Statements of love and stories of nostalgia flooded social media after Netflix included Black comedic classics like Sister, Sister, Moesha, and Girlfriends to its queue. All of the shows have one key element in common: Black female leads.
Seeing Black women’s triumphs, struggles, and identities on network television are essential and the true embodiment of “for us, by us.” a concept that brings art and culture made for and by the Black American community. These shows manifest how vital it is to have Black women in the writer’s room, behind the camera, and in front of the camera, to depict the complex and layered elements of being a Black woman, our stories have to be created and told by us.
Nineties shows like Living Single, Girlfriends, and Moesha depicted and created a representation for the strength of Black women’s friendships and what challenges Black women have to face both professionally and personally. These shows brought light to what Black women face daily without being over-saturated with unnecessary drama or stereotypes.
These groundbreaking shows were not only a comedic relief to the Black community, but a stepping stone to the shows that impact us today, like Insecure and She’s Gotta Have It. It is essential to have Black female leads because they showcase the beautiful and multi-dimensional elements of Black women’s lives. These shows display to young women that we can be lawyers, writers, entrepreneurs, and creatives. These shows cultivate storylines where Black women could make mistakes and promote friendships that push us forward. These shows allow audiences to understand further what it means to be a Black woman in America from the perspective of Black women.
These Black female-led shows depict a diverse range of Black women’s stories and experiences, but Girlfriends, especially, was a show that formed storylines and character relationships beyond their time. Girlfriends, a show about four thirty-something Black women from diverse socioeconomic backgrounds, shaped how our stories could and would be told on screen.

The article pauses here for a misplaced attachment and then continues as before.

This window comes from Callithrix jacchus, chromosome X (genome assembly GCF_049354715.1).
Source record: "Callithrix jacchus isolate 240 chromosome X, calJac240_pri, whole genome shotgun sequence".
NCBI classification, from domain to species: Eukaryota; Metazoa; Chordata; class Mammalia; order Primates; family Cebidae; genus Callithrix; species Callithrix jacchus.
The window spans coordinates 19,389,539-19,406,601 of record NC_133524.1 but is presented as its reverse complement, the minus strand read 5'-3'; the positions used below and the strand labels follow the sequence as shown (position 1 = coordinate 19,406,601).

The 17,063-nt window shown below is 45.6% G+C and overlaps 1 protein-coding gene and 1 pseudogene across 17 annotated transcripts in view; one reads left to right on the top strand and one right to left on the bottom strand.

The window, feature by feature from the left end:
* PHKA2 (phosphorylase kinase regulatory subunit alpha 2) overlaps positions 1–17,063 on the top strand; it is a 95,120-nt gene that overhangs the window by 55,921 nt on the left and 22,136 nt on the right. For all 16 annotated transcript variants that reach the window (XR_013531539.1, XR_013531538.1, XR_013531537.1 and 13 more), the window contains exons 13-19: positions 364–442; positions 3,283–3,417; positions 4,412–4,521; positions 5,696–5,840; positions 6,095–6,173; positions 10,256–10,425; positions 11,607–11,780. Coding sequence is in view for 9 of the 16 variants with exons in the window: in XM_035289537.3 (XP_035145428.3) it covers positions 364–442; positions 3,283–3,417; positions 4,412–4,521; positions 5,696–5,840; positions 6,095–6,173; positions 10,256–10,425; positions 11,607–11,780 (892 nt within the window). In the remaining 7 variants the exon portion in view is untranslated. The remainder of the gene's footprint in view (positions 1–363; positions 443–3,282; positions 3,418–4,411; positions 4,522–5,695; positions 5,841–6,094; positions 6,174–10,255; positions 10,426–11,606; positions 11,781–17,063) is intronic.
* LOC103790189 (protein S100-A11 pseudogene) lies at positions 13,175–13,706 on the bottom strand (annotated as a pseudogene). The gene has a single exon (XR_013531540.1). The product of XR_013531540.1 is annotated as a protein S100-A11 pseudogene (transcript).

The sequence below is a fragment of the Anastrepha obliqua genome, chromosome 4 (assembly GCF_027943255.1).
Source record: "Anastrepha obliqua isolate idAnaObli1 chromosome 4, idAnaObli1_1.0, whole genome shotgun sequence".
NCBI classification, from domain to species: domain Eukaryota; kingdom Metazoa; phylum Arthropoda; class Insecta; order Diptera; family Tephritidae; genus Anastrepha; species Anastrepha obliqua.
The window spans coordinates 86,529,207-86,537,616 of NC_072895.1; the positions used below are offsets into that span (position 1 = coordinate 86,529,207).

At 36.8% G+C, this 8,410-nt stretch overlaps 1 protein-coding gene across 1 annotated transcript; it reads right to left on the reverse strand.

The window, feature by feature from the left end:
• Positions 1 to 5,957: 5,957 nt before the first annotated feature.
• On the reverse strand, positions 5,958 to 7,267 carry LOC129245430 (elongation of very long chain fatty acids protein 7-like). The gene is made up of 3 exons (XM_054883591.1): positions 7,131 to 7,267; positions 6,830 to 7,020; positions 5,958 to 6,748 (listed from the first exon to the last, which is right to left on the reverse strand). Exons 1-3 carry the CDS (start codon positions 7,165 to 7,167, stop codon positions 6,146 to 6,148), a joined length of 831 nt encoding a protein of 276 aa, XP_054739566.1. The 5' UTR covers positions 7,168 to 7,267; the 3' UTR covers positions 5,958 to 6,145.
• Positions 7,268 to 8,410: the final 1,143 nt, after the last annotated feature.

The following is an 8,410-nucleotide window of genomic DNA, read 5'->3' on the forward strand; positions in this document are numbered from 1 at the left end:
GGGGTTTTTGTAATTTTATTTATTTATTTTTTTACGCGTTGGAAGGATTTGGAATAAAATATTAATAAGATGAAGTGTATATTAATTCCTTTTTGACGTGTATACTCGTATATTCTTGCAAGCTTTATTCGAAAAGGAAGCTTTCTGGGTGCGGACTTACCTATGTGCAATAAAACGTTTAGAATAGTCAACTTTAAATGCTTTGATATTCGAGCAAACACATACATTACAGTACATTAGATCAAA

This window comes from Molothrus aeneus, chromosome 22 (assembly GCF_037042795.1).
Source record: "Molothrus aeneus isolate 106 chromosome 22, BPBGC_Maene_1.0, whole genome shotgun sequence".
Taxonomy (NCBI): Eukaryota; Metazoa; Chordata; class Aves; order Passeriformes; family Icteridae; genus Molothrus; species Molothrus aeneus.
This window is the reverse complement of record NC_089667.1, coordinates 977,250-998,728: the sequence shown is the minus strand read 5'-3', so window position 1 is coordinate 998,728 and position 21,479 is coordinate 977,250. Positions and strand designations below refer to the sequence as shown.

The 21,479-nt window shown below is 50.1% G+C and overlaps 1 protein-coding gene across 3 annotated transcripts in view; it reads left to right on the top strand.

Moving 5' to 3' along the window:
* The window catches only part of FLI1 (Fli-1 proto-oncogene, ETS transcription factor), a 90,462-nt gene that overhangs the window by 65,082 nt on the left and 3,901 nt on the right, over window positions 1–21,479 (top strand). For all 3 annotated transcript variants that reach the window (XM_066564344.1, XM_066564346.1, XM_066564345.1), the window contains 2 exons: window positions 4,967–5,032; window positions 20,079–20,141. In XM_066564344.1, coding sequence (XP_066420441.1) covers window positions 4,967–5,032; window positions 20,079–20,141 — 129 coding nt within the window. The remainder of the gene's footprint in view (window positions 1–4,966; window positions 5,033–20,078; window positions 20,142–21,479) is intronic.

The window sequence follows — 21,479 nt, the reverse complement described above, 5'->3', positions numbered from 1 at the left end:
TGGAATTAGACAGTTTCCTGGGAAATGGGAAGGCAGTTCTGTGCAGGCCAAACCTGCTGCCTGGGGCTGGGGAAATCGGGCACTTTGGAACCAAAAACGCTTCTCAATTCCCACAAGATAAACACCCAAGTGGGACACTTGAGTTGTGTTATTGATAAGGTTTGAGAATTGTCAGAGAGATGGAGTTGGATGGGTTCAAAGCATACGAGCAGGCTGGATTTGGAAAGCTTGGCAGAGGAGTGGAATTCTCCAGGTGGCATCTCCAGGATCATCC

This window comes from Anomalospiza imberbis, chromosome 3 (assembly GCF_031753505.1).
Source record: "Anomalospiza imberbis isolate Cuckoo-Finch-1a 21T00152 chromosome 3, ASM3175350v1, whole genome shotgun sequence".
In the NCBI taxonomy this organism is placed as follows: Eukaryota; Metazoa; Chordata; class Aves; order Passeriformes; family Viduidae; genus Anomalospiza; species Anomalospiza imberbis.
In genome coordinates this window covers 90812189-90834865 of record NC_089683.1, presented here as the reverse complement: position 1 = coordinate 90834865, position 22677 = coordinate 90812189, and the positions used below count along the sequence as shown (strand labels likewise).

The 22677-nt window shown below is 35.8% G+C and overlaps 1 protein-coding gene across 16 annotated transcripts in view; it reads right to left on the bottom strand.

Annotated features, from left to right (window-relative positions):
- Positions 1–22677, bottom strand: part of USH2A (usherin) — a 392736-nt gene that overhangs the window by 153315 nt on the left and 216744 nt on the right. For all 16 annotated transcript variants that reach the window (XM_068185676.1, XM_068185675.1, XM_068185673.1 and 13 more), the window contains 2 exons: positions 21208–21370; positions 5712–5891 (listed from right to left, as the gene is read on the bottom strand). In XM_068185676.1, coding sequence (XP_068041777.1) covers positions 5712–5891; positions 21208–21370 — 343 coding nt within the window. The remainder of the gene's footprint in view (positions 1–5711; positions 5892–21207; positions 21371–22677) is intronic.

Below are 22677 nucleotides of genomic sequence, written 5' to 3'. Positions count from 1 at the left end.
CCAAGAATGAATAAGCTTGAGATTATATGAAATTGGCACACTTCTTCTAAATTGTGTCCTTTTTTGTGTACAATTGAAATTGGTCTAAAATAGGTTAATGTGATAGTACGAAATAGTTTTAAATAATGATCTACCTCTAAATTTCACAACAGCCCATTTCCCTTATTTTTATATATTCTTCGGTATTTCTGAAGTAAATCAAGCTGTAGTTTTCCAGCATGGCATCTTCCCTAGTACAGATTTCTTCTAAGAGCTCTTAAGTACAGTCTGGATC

Following in Girlfriends‘ footsteps, shows like Insecure remind and reaffirm how fulfilling relationships with other Black women are- even if there are bumps along the way. Likewise, shows like Sister Sister and Moesha show the experiences of young cool Black girls who strive to be creative in their lives and find their purpose. The idea of displaying young Black girls’ life experiences was unique in the ’90s and created space for more sitcoms centered around Black female protagonists’ varying styles and perspectives. These shows paved the way for a new coming of age shows such as Grownish, a show following Zoey Johnson as she navigates through the trials and tribulations of college life.
These shows offer a new illustration of how vital and different Black women’s stories are and how relatable characters can be to a broader audience, but especially for women of color. It is essential to promote and continue to create television narratives that are focused solely on affirming Black women’s experiences and stories. Through these shows, Black women can see the type of woman they are, the type of women they want to become, and their sanctuary offered from sisterhood.
Shows Listed in the Article:
Girlfriends, the long-running sitcom about thirtysomething Black women navigating their lives and relationships aired for eight seasons on UPN (and later The CW).
Insecure (2016) a show about two best friends as they navigate life and their insecurities in LA that currently airs on HBO.
Moesha, a six-season sitcom that premiered in 1996, focuses on the life of Moesha Mitchell is a teenager juggling school, friendships, and romance.
She’s Gotta Have It, (2017) a two-season Netflix show about a Brooklyn-based artist Nola Darling struggles to stay true to herself and her dreams while dividing her time between her friends, her job and her lovers — all three of them.
Living Single, a five-season sitcom that premiered in 1993 about six Black 20-somethings — four women and two men — share their lives and loves in a Brooklyn brownstone.
Sister Sister, a sitcom that premiered in 1994 and ran for six seasons, about twin sisters, Tia, and Tamera, who were separated at birth and grew up adopted by different parents.
Corinne Dorsey is a DC-based freelance writer and journalist, currently studying journalism at Howard University. Most of her work focuses on black womanhood, social issues, culture, and music.